Federal counterfeit experts can usually tell the difference, and they've had plenty of chances to make the distinction lately.
"It's opportunity crime," says Jim Kollar, a Secret Service veteran. "But it's not tied into the economy, per se."
Gas stations are prime spots for counterfeit activity, said Kollar.
"It's a relatively easy place because you are not going to be looked at as much because there is so much activity at a gas station," Kollar said. "But we've arrested lots of people at gas stations through the years."
The group works with local law enforcement and businesses to assist them in detecting the fakes, which have a lack of water marks and security strips.
"It's a much flimsier feel, as opposed to stiff," Kollar said. "You can see the sheen on the 20 that shifts and you get different colors, where this counterfeit is going to be, anyway you shift it, one color."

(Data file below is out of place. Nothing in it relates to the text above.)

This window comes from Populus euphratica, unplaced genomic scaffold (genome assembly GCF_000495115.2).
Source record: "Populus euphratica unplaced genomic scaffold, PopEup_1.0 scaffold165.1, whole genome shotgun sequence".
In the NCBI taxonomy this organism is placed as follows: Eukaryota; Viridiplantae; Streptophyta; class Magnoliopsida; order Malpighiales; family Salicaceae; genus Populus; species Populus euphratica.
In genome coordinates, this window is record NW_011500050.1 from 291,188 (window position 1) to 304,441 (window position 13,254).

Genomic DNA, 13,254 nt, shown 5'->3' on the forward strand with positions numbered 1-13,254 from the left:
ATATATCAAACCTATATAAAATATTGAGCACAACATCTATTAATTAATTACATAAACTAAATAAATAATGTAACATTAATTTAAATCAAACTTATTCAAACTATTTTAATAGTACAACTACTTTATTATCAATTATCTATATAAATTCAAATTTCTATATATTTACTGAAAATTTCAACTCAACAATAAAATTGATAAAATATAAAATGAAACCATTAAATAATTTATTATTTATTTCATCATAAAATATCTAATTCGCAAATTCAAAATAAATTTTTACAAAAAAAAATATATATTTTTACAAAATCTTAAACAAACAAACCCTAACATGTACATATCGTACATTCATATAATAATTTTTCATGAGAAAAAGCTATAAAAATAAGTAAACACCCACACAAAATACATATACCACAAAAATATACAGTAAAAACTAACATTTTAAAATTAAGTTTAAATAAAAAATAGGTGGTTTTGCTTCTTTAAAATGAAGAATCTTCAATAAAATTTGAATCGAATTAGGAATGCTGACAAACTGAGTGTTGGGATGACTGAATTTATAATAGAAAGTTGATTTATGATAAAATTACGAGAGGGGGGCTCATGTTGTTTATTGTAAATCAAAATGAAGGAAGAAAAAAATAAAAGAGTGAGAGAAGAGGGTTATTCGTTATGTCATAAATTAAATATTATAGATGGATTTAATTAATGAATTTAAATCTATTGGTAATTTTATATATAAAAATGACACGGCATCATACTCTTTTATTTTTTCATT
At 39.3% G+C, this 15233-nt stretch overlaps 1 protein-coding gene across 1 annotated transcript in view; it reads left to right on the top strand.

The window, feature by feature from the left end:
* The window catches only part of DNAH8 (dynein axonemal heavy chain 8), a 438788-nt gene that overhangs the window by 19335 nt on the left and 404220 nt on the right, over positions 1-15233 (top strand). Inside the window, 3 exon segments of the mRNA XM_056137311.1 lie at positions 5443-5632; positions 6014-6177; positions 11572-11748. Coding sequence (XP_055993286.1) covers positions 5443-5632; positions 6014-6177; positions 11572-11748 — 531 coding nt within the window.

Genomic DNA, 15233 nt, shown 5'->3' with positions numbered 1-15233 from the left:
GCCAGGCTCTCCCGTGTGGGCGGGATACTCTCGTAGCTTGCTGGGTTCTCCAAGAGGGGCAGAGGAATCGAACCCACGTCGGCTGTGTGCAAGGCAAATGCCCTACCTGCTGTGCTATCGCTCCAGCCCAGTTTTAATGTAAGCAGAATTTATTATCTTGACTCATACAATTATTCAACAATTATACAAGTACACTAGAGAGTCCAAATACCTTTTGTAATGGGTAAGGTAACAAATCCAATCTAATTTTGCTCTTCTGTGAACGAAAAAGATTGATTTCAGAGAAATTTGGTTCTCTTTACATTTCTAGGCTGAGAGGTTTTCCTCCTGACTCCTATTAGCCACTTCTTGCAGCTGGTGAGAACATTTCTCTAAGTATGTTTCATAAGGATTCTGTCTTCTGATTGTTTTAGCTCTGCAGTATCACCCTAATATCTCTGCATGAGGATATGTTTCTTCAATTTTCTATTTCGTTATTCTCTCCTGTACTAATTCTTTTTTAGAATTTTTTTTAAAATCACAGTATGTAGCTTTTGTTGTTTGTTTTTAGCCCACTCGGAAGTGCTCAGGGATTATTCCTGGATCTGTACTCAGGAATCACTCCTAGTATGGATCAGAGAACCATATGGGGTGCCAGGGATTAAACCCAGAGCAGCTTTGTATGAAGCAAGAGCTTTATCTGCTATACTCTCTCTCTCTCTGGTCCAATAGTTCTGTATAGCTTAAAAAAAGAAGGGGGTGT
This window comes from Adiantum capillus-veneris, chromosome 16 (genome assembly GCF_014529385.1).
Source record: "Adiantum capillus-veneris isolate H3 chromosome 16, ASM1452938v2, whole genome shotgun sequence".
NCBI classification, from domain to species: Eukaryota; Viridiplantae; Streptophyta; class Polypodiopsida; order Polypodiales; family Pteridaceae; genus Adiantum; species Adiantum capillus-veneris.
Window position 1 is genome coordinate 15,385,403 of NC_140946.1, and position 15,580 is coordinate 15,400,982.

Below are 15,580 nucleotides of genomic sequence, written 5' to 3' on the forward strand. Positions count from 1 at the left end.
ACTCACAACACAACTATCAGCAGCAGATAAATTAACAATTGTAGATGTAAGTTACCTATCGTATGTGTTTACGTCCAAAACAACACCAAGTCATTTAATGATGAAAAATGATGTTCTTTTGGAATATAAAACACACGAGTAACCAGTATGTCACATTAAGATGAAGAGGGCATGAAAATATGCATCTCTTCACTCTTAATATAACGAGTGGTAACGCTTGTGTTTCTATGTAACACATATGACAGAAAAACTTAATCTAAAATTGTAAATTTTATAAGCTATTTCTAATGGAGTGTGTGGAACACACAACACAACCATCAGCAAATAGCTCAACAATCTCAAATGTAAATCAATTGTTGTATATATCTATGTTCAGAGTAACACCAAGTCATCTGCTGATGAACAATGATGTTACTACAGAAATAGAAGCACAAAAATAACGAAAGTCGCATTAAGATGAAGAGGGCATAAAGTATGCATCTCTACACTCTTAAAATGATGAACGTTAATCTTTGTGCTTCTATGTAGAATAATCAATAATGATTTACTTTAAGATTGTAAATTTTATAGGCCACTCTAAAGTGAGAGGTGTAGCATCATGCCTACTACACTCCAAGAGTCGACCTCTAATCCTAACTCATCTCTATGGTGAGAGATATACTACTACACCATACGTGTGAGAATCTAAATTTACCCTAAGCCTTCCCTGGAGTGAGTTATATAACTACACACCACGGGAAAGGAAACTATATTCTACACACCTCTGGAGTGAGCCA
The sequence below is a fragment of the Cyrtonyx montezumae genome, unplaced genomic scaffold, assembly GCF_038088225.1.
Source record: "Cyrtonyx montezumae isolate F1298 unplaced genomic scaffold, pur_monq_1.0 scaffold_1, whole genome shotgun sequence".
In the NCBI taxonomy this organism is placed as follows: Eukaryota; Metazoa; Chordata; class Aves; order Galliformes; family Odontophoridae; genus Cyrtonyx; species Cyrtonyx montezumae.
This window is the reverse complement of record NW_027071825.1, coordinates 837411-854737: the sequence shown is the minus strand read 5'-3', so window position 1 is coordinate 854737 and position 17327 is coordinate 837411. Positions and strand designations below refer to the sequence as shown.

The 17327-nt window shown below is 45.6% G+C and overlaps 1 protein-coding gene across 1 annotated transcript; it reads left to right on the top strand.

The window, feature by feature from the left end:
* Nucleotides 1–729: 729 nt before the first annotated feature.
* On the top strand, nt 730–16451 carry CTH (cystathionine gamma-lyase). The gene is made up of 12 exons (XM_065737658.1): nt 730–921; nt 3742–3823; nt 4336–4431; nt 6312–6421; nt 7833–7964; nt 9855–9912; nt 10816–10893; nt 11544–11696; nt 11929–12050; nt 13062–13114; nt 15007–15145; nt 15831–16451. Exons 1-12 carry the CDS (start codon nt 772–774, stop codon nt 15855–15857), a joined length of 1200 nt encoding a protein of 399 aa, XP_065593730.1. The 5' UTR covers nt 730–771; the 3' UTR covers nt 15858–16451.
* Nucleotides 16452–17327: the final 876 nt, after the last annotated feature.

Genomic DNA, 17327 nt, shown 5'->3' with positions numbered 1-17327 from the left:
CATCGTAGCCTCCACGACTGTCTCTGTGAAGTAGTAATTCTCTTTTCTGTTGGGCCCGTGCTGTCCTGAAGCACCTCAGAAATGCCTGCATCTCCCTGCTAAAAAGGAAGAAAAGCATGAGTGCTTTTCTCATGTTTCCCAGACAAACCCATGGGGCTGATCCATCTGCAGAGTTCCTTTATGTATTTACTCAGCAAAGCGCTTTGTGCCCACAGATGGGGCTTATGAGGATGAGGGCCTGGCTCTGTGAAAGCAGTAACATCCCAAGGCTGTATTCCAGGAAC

Most automatic cash machines will be able to tell the difference, Kollar said, but it's a different story when a human being handles the bills.
"They have given us many, many fake bills in the past," said Darius Ghaffari, an Arco gas station manager.
Ghaffari said he has added special protective measures.
"They are cash accepters," he said. "They have electronic eyes that can tell the good guys from the bad guys."
While technology has made it easy enough for a person with a 3-in-1 printer to copy a bill to make fake cash, Kollar said the government stays one step ahead.
"We go through redesign of the bills periodically because people start figuring out that there are security features and micro printing."